US PMI data show demand for goods and services falling in June, taking pressure off prices
June saw signs of an increasingly broad-based weakening of the US economy with demand now falling in both the manufacturing and service sectors. While the survey data point to a stalling of GDP at the end of the second quarter, a downshifting in the forward-looking new orders index and drop in companies' future output expectations hints at falling economic activity as we head through the summer.
Meanwhile there was welcome news in terms of a marked easing in upward price pressures, widely associated with deteriorating demand conditions, but it's clear that price growth remains elevated despite coming off recent peaks, all of which points to a bout of stagflation in the near term.
The S&P Global US Composite PMI Output Index, which measures the combined output of the manufacturing and service sectors, fell to 52.3 in June from 53.6 in May. The latest reading was the softest since January and the second-lowest in the pandemic recovery to date.
The drop in the index brings it down to a level which historical comparisons suggest is broadly consistent with GDP growth almost stalling at the end of the second quarter.
The slowdown in growth was broad based, with both manufacturing and services seeing weaker increases in output at the end of the second quarter.
The weaker expansions of output in turn reflected a renewed contraction in new orders, the first in almost two years. New business was lower across both manufacturing and services, commonly linked to household demand having been subdued by the rising costs of living. Tighter financial conditions were also reported to have hit demand, especially in financial services (Where the steepest drop in demand of all major sectors was recorded in June), linked to the recent hikes in interest rates by the Federal Reserve. Companies also reported rising uncertainty and pessimism about the outlook as having dampened customer demand.
Looking in more detail, in addition to the decline in orders for financial services, demand also fell for consumer goods, industrial goods & services, and basic materials. However, there was also a notable downshifting in growth of demand for consumer services, contrasting with the surging expansion of demand seen in recent months, to suggest that the growth stimulus from the reopening of the economy is showing signs of fading.
Meanwhile, rates of input cost and output price inflation remained sharp in June but eased considerably amid softer demand conditions. The overall rise in manufacturing and service sector costs in June was the weakest recorded since February and sharply lower than May's all-time high, cooling substantially in both major sectors. The reduced rate of input cost inflation bodes well for CPI to have also peaked, given the close historical correlation between the two series.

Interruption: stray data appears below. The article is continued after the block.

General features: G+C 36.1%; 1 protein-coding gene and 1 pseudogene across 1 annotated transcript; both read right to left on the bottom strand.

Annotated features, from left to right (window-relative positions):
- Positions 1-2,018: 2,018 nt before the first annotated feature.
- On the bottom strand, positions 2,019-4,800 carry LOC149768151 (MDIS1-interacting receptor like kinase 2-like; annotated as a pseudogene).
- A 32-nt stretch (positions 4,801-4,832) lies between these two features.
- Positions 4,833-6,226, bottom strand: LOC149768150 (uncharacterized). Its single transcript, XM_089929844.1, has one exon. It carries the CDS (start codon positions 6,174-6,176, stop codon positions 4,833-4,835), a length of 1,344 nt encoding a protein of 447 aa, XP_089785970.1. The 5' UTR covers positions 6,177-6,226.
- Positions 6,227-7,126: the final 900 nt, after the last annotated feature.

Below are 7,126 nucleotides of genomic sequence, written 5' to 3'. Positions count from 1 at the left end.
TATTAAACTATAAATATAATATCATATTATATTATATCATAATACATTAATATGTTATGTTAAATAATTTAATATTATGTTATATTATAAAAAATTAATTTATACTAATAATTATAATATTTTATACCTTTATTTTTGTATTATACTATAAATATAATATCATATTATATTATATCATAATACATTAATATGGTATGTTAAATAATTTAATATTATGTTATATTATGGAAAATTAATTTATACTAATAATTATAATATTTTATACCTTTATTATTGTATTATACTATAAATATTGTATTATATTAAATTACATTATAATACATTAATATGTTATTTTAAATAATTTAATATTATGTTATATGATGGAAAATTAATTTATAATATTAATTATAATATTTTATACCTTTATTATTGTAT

The slower growth of costs fed through to weaker selling price inflation in all sectors bar technology. The steepest slowdown in the rate of inflation was seen in financial services, linked to greater discounting amid the recent slowing of demand amid rising interest rates. The most elevated rates of inflation were meanwhile seen for basic materials and consumer goods, the latter in part reflecting higher food prices.
The June PMI survey therefore illustrate how recent rate hikes are already playing a role in cooling demand growth and helping bring down some price pressures.
The concern is, however, that with the economy already stalled according to the June survey, an imminent economic contraction seems plausible, especially given the weakness of forward-looking indicators such as survey's new orders and business expectations indices. The former is already signalling a downturn in demand and the latter has dropped to the lowest since September 2020.
Official GDP data have meanwhile already been pulled lower so far this year, with a decline in the first quarter linked to international trade and inventory weaknesses potentially followed by marginal growth at best in the second quarter, according to our nowcasting model based on official statistics. What the PMI tells us is that the breadth of the weakness in the US economy is widening, which adds to the risks of a steepening underlying rate of economic contraction as we head through the third quarter.
At the same time, inflationary pressures are showing signs of moderating, though clearly remain elevated. This points to a spell of rising stagflation risks.
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Chris Williamson, Chief Business Economist, S&P Global Market Intelligence
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Purchasing Managers' Index™ (PMI™) data are compiled by IHS Markit for more than 40 economies worldwide. The monthly data are derived from surveys of senior executives at private sector companies, and are available only via subscription. The PMI dataset features a headline number, which indicates the overall health of an economy, and sub-indices, which provide insights into other key economic drivers such as GDP, inflation, exports, capacity utilization, employment and inventories. The PMI data are used by financial and corporate professionals to better understand where economies and markets are headed, and to uncover opportunities.
This article was published by S&P Global Market Intelligence and not by S&P Global Ratings, which is a separately managed division of S&P Global.
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